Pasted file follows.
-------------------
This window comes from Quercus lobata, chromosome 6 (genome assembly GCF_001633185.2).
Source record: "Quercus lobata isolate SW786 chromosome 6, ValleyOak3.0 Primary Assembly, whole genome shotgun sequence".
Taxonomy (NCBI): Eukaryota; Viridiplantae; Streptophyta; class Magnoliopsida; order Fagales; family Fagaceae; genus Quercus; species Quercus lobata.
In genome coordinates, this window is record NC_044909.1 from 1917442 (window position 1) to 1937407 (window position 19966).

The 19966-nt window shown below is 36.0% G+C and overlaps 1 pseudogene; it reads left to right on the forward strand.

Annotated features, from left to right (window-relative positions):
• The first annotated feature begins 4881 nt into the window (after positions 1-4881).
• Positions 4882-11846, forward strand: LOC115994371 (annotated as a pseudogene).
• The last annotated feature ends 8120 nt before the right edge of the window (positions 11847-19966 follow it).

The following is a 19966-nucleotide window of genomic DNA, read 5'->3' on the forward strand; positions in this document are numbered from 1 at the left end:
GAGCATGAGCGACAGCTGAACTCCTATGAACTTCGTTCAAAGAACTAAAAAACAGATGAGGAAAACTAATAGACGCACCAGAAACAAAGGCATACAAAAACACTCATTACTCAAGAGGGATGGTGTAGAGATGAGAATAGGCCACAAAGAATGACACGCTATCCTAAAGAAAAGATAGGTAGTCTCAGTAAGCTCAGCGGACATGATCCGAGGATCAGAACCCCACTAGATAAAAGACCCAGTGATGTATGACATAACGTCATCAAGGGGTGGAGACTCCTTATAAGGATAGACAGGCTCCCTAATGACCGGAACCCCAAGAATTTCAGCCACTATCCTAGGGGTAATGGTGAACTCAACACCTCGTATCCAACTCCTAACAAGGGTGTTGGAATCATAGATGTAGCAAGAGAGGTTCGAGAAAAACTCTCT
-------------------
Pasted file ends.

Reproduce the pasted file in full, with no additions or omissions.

This window comes from Quercus lobata, chromosome 6 (genome assembly GCF_001633185.2).
Source record: "Quercus lobata isolate SW786 chromosome 6, ValleyOak3.0 Primary Assembly, whole genome shotgun sequence".
Taxonomy (NCBI): Eukaryota; Viridiplantae; Streptophyta; class Magnoliopsida; order Fagales; family Fagaceae; genus Quercus; species Quercus lobata.
In genome coordinates, this window is record NC_044909.1 from 1917442 (window position 1) to 1937407 (window position 19966).

The 19966-nt window shown below is 36.0% G+C and overlaps 1 pseudogene; it reads left to right on the forward strand.

Annotated features, from left to right (window-relative positions):
• The first annotated feature begins 4881 nt into the window (after positions 1-4881).
• Positions 4882-11846, forward strand: LOC115994371 (annotated as a pseudogene).
• The last annotated feature ends 8120 nt before the right edge of the window (positions 11847-19966 follow it).

The following is a 19966-nucleotide window of genomic DNA, read 5'->3' on the forward strand; positions in this document are numbered from 1 at the left end:
GAGCATGAGCGACAGCTGAACTCCTATGAACTTCGTTCAAAGAACTAAAAAACAGATGAGGAAAACTAATAGACGCACCAGAAACAAAGGCATACAAAAACACTCATTACTCAAGAGGGATGGTGTAGAGATGAGAATAGGCCACAAAGAATGACACGCTATCCTAAAGAAAAGATAGGTAGTCTCAGTAAGCTCAGCGGACATGATCCGAGGATCAGAACCCCACTAGATAAAAGACCCAGTGATGTATGACATAACGTCATCAAGGGGTGGAGACTCCTTATAAGGATAGACAGGCTCCCTAATGACCGGAACCCCAAGAATTTCAGCCACTATCCTAGGGGTAATGGTGAACTCAACACCTCGTATCCAACTCCTAACAAGGGTGTTGGAATCATAGATGTAGCAAGAGAGGTTCGAGAAAAACTCTCT